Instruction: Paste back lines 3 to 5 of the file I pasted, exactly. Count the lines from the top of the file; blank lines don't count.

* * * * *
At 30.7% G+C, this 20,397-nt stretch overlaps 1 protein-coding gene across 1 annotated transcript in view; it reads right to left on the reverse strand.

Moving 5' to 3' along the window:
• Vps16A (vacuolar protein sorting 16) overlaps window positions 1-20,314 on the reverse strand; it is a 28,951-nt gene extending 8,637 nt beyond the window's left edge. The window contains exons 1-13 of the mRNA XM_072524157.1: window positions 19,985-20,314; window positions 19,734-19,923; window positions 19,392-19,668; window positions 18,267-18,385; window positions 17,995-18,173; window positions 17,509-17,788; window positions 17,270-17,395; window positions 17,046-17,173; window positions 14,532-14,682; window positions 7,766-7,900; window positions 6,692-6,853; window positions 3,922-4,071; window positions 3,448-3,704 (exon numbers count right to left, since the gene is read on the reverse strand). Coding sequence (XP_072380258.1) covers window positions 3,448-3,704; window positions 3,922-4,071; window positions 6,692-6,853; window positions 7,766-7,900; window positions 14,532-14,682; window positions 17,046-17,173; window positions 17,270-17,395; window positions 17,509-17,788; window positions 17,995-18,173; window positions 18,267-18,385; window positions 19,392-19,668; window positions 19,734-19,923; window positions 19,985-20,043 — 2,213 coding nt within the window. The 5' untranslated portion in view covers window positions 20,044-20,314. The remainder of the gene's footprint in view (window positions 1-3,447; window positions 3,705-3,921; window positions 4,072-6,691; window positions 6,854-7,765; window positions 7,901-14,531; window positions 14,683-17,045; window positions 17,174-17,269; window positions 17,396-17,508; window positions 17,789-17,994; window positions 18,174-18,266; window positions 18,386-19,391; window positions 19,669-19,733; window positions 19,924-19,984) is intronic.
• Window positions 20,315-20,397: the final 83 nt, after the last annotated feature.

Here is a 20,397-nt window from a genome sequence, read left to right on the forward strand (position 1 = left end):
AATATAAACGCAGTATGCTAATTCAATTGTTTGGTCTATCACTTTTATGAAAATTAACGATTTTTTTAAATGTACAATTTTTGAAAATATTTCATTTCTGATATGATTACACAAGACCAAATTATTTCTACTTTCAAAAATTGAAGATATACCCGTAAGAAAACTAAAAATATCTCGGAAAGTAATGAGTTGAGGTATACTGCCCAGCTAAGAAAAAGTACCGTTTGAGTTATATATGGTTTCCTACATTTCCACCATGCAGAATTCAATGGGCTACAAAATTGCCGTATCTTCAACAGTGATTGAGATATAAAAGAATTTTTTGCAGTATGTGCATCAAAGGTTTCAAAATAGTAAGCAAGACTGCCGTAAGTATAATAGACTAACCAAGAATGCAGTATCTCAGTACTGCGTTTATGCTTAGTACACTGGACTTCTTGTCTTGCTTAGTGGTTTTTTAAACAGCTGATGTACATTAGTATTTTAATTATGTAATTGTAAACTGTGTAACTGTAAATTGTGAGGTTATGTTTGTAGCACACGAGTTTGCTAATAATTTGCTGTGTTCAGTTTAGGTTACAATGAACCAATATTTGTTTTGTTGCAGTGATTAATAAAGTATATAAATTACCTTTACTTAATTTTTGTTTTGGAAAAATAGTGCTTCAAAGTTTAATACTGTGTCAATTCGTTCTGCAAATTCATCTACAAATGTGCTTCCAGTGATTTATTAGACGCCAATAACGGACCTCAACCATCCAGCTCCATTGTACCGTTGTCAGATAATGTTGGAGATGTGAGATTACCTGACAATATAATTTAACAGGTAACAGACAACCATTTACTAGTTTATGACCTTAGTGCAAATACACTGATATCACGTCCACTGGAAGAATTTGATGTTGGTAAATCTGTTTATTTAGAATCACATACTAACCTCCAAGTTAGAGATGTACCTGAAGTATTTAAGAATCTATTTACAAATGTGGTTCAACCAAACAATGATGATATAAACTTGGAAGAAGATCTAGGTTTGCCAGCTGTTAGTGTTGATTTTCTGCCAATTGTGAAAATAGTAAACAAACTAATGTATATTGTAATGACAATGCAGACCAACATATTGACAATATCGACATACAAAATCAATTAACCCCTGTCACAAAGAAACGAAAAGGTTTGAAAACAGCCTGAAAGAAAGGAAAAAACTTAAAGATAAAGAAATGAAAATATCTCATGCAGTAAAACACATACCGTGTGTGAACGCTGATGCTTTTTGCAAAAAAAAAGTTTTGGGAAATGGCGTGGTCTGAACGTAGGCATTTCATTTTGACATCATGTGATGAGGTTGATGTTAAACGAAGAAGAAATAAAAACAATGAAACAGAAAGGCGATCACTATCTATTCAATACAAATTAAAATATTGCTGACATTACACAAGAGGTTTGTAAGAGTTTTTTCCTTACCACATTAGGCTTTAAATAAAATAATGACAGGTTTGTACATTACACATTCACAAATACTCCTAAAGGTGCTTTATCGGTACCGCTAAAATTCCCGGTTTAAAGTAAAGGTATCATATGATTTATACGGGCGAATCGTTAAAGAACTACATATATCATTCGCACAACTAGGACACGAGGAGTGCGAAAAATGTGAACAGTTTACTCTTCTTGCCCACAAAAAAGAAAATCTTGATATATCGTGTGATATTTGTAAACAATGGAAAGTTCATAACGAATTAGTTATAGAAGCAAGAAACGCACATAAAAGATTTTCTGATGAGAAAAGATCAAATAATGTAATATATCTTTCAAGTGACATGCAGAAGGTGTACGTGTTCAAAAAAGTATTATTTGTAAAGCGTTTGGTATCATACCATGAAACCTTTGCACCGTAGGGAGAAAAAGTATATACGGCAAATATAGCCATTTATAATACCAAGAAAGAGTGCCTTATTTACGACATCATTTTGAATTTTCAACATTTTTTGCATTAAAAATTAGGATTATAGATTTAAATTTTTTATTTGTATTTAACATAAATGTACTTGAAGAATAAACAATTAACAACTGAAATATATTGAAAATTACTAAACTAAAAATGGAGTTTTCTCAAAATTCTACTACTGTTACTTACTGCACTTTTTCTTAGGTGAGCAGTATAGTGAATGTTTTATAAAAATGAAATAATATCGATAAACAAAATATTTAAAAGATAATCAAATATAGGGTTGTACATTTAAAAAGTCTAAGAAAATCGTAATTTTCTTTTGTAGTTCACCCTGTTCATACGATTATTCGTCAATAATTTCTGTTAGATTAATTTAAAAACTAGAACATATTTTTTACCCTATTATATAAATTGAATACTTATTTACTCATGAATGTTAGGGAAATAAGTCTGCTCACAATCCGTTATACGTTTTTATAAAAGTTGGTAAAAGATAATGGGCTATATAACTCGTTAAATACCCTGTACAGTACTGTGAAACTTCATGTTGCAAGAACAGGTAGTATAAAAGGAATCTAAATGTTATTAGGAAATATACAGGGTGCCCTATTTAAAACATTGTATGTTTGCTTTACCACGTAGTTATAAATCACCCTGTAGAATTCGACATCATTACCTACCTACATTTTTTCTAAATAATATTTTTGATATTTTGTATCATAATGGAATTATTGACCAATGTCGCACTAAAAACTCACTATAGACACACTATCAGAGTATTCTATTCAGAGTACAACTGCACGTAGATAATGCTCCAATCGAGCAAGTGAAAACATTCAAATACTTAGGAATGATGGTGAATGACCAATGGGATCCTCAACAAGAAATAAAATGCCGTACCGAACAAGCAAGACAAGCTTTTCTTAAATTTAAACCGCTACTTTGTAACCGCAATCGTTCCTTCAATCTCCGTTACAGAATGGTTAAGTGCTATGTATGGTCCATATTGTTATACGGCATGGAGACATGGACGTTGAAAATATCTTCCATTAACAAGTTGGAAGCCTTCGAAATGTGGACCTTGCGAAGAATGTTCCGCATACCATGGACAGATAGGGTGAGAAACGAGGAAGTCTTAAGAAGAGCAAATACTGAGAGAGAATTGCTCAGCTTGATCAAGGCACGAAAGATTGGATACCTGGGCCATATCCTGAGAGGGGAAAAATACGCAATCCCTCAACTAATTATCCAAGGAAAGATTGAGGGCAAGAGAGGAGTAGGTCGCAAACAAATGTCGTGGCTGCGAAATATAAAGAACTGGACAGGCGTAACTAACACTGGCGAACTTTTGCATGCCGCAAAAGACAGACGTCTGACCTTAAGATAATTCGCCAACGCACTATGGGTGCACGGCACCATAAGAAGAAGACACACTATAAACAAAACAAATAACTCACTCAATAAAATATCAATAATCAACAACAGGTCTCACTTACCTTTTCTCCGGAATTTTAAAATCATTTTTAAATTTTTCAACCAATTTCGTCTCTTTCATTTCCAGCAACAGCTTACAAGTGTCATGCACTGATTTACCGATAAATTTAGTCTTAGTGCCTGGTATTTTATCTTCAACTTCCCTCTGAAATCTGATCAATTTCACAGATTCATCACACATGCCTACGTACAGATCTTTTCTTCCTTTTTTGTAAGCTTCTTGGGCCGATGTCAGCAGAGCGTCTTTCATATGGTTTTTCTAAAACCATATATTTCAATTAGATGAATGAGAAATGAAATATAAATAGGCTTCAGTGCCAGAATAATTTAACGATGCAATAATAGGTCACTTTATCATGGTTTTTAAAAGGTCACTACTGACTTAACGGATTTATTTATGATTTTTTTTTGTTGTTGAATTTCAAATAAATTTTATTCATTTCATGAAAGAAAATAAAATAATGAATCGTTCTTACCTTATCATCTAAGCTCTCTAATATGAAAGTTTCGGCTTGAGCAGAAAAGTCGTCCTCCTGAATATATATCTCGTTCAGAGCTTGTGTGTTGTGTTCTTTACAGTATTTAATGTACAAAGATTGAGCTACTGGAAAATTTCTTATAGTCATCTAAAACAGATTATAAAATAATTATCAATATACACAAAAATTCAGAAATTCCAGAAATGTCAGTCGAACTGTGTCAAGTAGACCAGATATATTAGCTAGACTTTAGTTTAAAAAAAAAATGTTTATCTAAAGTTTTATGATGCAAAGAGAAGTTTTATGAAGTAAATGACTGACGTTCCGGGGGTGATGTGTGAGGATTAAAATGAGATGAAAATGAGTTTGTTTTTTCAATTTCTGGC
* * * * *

• Vps16A (vacuolar protein sorting 16) overlaps window positions 1-20,314 on the reverse strand; it is a 28,951-nt gene extending 8,637 nt beyond the window's left edge. The window contains exons 1-13 of the mRNA XM_072524157.1: window positions 19,985-20,314; window positions 19,734-19,923; window positions 19,392-19,668; window positions 18,267-18,385; window positions 17,995-18,173; window positions 17,509-17,788; window positions 17,270-17,395; window positions 17,046-17,173; window positions 14,532-14,682; window positions 7,766-7,900; window positions 6,692-6,853; window positions 3,922-4,071; window positions 3,448-3,704 (exon numbers count right to left, since the gene is read on the reverse strand). Coding sequence (XP_072380258.1) covers window positions 3,448-3,704; window positions 3,922-4,071; window positions 6,692-6,853; window positions 7,766-7,900; window positions 14,532-14,682; window positions 17,046-17,173; window positions 17,270-17,395; window positions 17,509-17,788; window positions 17,995-18,173; window positions 18,267-18,385; window positions 19,392-19,668; window positions 19,734-19,923; window positions 19,985-20,043 — 2,213 coding nt within the window. The 5' untranslated portion in view covers window positions 20,044-20,314. The remainder of the gene's footprint in view (window positions 1-3,447; window positions 3,705-3,921; window positions 4,072-6,691; window positions 6,854-7,765; window positions 7,901-14,531; window positions 14,683-17,045; window positions 17,174-17,269; window positions 17,396-17,508; window positions 17,789-17,994; window positions 18,174-18,266; window positions 18,386-19,391; window positions 19,669-19,733; window positions 19,924-19,984) is intronic.
• Window positions 20,315-20,397: the final 83 nt, after the last annotated feature.

Here is a 20,397-nt window from a genome sequence, read left to right on the forward strand (position 1 = left end):